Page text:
Facebook tests ‘end-to-end’ encryption in Messenger app

Technology editor Dan Howley describes how Meta will update its Facebook Messenger app amid privacy concerns.

video transcript

RACHELLE AKUFFO: Welcome back. Facebook announces plans to add end-to-end encryption to its messaging chat service. Joining us with more information on these changes is Yahoo Finance Reporter Dan Howley. Dan.

DAN HOWLEY: That’s how it is. They will start implementing end-to-end encryption in their Messenger app by default for some users. Now currently, if there is end-to-end encryption, you have to enable it on your own. However, the default end-to-end encryption would mean that only you and the person you’re sending your message to will be able to see it.

Basically, it’s encrypted from your device, sent encrypted, and then only your device can decrypt it, or your account, rather. This is important, because if you are having conversations with friends, family or someone else with whom you need to have some kind of trust, then you can be safe in the knowledge that your messages cannot be read by third parties, and that Meta includes.

They won’t be able to see it at all. Now, they have end-to-end encryption in their app, WhatsApp. This is for Messenger in particular. And again, it will be implemented over time. So it doesn’t necessarily mean you’ll get it. It is also being tested.

So it does not mean that if you have it now you will continue to have it. But as people become increasingly aware of their privacy and security online, this is an important step forward. And it also comes in the context of a larger discussion when it comes to people’s privacy and abortion rights.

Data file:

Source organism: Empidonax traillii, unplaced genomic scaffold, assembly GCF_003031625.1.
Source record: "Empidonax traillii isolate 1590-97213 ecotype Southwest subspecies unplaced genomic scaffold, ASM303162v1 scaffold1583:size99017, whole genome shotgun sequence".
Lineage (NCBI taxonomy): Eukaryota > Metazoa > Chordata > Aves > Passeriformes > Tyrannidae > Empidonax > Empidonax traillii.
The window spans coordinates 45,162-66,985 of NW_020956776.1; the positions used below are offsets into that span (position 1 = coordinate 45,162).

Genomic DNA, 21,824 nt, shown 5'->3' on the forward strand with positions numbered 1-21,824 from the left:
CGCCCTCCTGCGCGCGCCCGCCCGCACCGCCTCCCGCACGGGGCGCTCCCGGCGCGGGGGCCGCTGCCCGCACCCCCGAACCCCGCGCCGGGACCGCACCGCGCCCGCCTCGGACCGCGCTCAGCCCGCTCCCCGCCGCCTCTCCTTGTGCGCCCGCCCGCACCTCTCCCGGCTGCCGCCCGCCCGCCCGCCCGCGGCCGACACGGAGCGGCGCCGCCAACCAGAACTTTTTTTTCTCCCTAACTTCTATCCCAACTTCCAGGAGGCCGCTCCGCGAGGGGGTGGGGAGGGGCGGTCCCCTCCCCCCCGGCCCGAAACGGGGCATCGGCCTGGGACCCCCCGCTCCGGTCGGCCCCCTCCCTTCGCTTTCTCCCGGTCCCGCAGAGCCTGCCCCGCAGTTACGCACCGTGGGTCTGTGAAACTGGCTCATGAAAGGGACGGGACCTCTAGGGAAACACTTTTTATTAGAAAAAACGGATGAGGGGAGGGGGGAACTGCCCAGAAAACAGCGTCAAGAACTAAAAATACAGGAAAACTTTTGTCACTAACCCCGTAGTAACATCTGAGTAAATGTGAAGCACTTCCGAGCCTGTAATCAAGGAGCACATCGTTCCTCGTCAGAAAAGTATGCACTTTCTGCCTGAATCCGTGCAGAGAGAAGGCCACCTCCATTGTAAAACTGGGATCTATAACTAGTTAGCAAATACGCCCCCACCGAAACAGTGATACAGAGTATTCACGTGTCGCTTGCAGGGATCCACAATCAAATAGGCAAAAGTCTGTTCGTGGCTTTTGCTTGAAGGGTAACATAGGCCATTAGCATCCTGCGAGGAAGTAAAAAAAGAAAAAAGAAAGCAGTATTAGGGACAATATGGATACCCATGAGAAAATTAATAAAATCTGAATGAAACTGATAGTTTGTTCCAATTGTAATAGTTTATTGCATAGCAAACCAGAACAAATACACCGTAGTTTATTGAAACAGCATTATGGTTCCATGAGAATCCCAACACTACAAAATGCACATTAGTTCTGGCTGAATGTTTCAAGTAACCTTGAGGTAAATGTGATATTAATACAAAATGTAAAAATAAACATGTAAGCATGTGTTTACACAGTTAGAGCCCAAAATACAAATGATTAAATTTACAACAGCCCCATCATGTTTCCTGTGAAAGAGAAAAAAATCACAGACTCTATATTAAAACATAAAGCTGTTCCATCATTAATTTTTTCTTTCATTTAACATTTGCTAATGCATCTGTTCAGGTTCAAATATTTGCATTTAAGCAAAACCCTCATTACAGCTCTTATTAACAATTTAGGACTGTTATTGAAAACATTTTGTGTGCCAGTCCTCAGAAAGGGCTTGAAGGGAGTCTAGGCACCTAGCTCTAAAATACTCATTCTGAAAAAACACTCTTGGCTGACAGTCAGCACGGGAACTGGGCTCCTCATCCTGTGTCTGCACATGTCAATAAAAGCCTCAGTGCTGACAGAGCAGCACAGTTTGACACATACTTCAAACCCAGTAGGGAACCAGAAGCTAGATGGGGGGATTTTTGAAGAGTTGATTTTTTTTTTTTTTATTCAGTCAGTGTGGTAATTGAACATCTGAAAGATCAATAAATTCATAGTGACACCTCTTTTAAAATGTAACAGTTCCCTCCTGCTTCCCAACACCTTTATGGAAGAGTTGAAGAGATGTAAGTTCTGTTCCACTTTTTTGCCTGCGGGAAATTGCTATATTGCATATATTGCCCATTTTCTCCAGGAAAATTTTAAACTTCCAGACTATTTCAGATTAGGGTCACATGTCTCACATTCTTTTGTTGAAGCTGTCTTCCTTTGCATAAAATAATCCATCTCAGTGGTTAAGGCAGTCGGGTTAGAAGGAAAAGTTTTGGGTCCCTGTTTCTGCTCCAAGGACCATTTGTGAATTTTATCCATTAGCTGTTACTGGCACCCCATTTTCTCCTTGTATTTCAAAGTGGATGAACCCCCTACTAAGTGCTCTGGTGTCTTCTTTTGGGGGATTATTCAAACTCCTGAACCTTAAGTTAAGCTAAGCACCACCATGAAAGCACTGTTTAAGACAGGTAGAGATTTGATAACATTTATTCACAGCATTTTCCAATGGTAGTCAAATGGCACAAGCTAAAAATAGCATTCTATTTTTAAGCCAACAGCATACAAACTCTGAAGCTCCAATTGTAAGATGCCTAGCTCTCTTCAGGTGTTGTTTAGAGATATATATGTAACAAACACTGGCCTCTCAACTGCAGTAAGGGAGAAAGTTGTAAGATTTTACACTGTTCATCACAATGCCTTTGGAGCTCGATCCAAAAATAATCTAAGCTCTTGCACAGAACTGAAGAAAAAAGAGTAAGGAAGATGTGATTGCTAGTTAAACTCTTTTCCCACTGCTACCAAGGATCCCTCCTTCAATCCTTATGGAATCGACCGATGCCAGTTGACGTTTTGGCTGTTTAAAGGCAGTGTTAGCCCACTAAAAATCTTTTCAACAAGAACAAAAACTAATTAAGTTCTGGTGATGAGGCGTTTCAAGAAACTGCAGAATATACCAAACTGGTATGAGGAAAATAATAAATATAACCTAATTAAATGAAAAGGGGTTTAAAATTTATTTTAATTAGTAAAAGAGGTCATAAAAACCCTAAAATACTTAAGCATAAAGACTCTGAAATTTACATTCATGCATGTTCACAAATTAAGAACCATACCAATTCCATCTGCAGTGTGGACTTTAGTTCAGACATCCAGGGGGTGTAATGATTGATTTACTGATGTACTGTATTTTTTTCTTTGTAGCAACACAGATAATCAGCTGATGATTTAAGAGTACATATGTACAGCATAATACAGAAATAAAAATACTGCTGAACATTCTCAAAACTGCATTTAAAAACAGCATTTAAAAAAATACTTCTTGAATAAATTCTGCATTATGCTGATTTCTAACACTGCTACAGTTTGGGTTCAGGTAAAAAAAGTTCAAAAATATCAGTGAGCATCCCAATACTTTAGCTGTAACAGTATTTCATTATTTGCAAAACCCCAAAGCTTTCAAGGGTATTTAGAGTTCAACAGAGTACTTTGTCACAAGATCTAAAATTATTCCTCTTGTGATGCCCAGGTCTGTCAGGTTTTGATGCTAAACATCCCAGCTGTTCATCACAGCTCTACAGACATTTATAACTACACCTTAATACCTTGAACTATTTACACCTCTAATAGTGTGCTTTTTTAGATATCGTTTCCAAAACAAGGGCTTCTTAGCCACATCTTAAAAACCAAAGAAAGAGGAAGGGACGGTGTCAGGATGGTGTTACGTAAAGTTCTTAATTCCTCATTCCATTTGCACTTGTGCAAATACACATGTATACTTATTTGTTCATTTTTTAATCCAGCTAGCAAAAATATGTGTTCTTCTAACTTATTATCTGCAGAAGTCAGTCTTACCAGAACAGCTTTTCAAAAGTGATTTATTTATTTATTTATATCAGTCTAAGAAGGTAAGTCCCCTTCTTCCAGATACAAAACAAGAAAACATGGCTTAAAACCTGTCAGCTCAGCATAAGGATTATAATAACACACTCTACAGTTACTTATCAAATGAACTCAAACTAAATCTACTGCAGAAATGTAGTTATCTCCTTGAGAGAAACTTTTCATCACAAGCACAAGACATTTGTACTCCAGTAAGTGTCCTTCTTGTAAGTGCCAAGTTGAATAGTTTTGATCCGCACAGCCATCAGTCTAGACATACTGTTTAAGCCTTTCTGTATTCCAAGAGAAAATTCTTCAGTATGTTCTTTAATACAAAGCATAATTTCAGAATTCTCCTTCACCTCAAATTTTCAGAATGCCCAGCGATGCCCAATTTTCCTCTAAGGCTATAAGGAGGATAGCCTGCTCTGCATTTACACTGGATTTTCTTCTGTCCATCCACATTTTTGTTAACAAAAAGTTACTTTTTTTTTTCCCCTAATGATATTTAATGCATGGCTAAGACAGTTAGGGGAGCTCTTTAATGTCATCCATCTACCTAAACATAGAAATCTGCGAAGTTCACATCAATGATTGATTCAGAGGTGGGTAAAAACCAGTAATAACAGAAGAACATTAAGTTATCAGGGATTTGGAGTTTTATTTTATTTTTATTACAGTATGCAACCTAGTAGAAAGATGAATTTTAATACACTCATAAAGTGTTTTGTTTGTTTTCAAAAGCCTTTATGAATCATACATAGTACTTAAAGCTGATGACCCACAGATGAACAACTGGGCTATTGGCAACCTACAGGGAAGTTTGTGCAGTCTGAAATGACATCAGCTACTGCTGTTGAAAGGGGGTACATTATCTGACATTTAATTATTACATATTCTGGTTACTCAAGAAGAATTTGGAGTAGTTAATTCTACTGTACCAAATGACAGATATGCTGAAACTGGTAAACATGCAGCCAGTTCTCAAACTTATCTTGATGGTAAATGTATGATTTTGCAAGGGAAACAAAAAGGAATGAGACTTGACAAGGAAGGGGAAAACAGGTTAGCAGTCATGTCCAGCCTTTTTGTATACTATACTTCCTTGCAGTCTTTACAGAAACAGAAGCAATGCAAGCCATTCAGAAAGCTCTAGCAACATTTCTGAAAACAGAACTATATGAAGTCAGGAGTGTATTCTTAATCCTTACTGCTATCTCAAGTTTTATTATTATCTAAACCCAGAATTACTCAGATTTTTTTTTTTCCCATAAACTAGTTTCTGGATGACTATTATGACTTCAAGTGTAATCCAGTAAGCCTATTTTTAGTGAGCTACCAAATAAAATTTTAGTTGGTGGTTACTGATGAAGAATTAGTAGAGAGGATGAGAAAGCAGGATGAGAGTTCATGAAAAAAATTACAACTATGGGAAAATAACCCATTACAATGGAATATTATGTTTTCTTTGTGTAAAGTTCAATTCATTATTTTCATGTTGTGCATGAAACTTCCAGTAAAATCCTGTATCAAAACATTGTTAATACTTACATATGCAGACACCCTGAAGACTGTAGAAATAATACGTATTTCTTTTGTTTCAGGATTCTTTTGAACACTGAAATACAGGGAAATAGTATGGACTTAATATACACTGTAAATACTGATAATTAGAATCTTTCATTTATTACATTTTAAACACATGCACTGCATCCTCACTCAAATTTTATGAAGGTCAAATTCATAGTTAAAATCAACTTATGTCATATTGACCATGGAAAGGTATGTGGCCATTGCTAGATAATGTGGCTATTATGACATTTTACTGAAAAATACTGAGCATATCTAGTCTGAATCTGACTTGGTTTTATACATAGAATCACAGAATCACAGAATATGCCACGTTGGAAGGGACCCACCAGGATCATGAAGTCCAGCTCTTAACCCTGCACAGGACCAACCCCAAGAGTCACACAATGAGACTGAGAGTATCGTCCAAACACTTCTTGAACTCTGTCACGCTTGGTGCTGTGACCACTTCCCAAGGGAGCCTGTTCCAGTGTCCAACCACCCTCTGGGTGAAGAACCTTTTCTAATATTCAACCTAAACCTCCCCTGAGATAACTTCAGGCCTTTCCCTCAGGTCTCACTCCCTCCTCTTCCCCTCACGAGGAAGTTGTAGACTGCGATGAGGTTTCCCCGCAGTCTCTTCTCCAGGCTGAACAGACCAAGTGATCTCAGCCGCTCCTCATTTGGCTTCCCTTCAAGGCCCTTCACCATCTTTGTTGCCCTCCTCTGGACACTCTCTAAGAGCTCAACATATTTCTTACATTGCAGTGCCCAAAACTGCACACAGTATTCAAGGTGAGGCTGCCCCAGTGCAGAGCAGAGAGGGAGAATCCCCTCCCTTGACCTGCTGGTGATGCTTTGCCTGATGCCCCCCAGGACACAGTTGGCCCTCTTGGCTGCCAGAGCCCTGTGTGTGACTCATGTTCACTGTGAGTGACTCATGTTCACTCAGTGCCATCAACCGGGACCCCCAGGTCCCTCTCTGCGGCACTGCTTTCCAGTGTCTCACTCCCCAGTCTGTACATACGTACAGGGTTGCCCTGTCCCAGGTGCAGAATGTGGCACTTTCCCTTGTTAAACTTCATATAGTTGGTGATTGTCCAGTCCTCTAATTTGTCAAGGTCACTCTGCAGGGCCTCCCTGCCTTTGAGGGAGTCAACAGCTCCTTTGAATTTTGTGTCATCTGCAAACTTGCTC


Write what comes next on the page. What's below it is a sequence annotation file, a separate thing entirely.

Obviously, we’ve seen reports of some people’s data being used against them in abortion cases. So when it comes to Messenger in particular, if you have a sensitive conversation like that, if you can encrypt it, that means no one, not even, like I said, Meta or even law enforcement can gain access. it.

BRIAN CHEUNG: Unlike other types of encrypted messaging services that I know people like to use, for example Signal, is it more or less strict than those other types of protocols?

DAN HOWLEY: Essentially, end-to-end encryption, end-to-end encryption, you know, it’s apples and apples. It really won’t be much different. If it’s actually end-to-end encrypted, fully encrypted, then it’s not going to be much different than any other service you might have, like Signal, like ProtonMail, stuff like that.

Basically, you can be sure that your data will not be visible when you send it. Whatever the content of that message is, no one will be able to read it at all. So it really is the safest way to send messages.

And as I said, this comes in the context of the abortion debate. And the idea of ​​encryption in technology has been a bit hairy in the past. Obviously, the Justice Department went after Apple because it encrypts users’ iPhones or makes sure that users can encrypt their iPhones when they install things like passwords.

So you have to imagine that law enforcement and other authorities would not appreciate seeing this movement. But as general users, consumers and people interested in privacy, this is certainly a welcome step.

BRIAN CHEUNG: All right, Dan Howley from Yahoo Finance, thanks so much for the breakdown.

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